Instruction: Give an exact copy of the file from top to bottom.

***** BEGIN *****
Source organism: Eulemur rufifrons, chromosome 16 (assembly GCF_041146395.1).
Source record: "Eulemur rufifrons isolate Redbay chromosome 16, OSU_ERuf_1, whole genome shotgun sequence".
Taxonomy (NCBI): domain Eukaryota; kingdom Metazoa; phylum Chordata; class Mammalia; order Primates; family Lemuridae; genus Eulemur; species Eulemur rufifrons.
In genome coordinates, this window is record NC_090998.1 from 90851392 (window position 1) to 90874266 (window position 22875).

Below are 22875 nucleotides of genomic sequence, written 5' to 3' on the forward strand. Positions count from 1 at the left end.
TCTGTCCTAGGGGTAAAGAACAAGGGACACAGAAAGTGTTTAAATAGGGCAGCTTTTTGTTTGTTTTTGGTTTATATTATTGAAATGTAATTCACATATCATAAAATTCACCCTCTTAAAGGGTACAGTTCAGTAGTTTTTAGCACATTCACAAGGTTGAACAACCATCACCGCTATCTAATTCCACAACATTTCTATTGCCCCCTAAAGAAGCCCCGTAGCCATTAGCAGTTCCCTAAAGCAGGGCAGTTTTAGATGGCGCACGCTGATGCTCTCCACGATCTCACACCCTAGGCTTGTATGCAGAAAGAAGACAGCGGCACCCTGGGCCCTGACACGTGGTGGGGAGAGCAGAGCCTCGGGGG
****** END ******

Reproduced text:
Source organism: Eulemur rufifrons, chromosome 16 (assembly GCF_041146395.1).
Source record: "Eulemur rufifrons isolate Redbay chromosome 16, OSU_ERuf_1, whole genome shotgun sequence".
Taxonomy (NCBI): domain Eukaryota; kingdom Metazoa; phylum Chordata; class Mammalia; order Primates; family Lemuridae; genus Eulemur; species Eulemur rufifrons.
In genome coordinates, this window is record NC_090998.1 from 90851392 (window position 1) to 90874266 (window position 22875).

Below are 22875 nucleotides of genomic sequence, written 5' to 3' on the forward strand. Positions count from 1 at the left end.
TCTGTCCTAGGGGTAAAGAACAAGGGACACAGAAAGTGTTTAAATAGGGCAGCTTTTTGTTTGTTTTTGGTTTATATTATTGAAATGTAATTCACATATCATAAAATTCACCCTCTTAAAGGGTACAGTTCAGTAGTTTTTAGCACATTCACAAGGTTGAACAACCATCACCGCTATCTAATTCCACAACATTTCTATTGCCCCCTAAAGAAGCCCCGTAGCCATTAGCAGTTCCCTAAAGCAGGGCAGTTTTAGATGGCGCACGCTGATGCTCTCCACGATCTCACACCCTAGGCTTGTATGCAGAAAGAAGACAGCGGCACCCTGGGCCCTGACACGTGGTGGGGAGAGCAGAGCCTCGGGGG